Tensions continue to rise in Burma on Tuesday. On the fourth day of major protests across the country against the February 1 coup, law enforcement officials used tear gas, water cannons and rubber bullets.
In Naypyidaw, the junta-built capital in the heart of the jungle, police fired rubber bullets at demonstrators. Earlier, the police made repeated use of water cannons against a small group of protesters who refused to disperse in front of a security checkpoint.
In Mandalay, the country’s second city, the police used tear gas “against protesters waving flags of the National League for Democracy” (LND), Aung San Suu Kyi’s party, overthrown by the coup. ‘State, said a resident.
Authorities banned gatherings of more than five people the day before in Rangoon, Napypidaw and other towns across the country. A curfew has been declared. “Actions must be taken […] against offenses which disturb, prevent and destroy the stability of the State ”, warned the State television vis-a-vis the wind of sling which blows on the country.
Braving the threats, the demonstrators again took to the streets on Tuesday. In Rangoon, the economic capital, protesters gathered near the LND headquarters. “No dictatorship! “,” We want our leader! “Suu Kyi, held incommunicado since her arrest on February 1, was among other things written on banners. In another part of the city, dozens of teachers marched, waving with three fingers in resistance. The warnings from the military “don’t worry us, that’s why we’re going out today.” We cannot accept their excuse for electoral fraud. We don’t want a military dictatorship, ”said Thein Winun, a teacher.
Arrest of 150 deputies, local officials and activists
Over the past three days, hundreds of thousands of demonstrators have marched in a country of approximately 55 million people. This wind of protest is unprecedented since the popular uprising of 2007, “the saffron revolution” led by the monks and violently repressed by the army.
The risk of repression is real. “We all know what the army is capable of: massive atrocities, murders of civilians, enforced disappearances, torture and arbitrary arrests,” said Tom Villarin of the grouping of parliamentarians of Asean (Association of nations of Southeast Asia) for human rights. Since February 1, more than 150 people (deputies, local officials, activists) have been arrested and are still in detention, according to the Association for Assistance to Political Prisoners, based in Yangon.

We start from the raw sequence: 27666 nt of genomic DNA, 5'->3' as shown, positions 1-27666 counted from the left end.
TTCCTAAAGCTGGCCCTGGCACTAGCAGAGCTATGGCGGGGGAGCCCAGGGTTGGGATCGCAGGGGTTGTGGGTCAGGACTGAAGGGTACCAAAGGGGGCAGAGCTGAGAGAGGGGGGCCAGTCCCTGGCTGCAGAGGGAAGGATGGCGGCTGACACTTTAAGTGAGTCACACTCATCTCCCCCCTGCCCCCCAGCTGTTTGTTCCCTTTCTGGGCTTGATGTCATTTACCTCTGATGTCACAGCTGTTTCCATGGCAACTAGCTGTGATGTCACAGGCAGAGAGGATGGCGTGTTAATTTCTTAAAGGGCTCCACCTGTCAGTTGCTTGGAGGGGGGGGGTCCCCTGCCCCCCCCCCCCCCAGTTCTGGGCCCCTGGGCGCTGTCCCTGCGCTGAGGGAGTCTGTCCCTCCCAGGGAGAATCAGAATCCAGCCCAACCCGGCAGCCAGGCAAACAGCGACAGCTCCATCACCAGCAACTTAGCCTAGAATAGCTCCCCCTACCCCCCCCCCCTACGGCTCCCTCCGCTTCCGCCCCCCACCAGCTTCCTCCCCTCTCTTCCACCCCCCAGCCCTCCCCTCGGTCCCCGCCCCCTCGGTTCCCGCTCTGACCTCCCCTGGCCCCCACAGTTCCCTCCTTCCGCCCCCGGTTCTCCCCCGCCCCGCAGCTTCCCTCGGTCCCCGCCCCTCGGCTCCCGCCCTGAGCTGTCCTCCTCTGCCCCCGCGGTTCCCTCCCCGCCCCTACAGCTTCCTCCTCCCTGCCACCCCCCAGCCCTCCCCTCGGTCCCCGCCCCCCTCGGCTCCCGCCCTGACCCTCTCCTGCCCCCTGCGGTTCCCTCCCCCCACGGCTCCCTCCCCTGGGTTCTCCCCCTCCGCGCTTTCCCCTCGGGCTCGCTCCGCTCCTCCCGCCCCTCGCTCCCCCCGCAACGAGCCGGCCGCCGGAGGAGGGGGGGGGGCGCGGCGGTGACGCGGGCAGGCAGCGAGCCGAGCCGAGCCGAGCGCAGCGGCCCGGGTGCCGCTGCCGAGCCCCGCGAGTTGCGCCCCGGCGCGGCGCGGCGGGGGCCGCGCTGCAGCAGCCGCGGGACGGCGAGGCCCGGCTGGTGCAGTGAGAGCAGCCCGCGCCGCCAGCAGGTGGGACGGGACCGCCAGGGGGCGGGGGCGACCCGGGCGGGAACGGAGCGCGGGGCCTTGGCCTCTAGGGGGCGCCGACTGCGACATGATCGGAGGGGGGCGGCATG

Army Commander-in-Chief Min Aung Hlaing spoke for the first time Monday evening on the army’s Myawaddy TV channel. He pledged to “hold free and fair elections” at the end of the one-year state of emergency, and promised a military regime “different” from previous ones.
The pretext for last November’s elections
Burma has lived under the yoke of the army for almost 50 years since its independence in 1948. The February 1 putsch ended a brief democratic parenthesis of a decade. The army contests the regularity of the legislative elections of November, won overwhelmingly by the NLD. But international observers did not see any major problems during this election. In reality, the generals feared to see their influence diminish after the victory of Aung San Suu Kyi, who could have wanted to modify the Constitution very favorable to the military.
Very recently criticized by the international community for her passivity in the Rohingya Muslim crisis, the Nobel Peace Prize winner, under house arrest for 15 years for her opposition to the junta, remains adored in her country. The former leader would be “in good health”, under house arrest in Naypyidaw, according to her party.
The coup was condemned by the United States, the European Union, the United Kingdom and many other countries. New Zealand on Tuesday announced the suspension of its high-level military and political contacts with Burma, becoming the first country to decide on junta isolation. The United Nations Human Rights Council will hold a special session on these events on Friday.
Original article by : www.leparisien.fr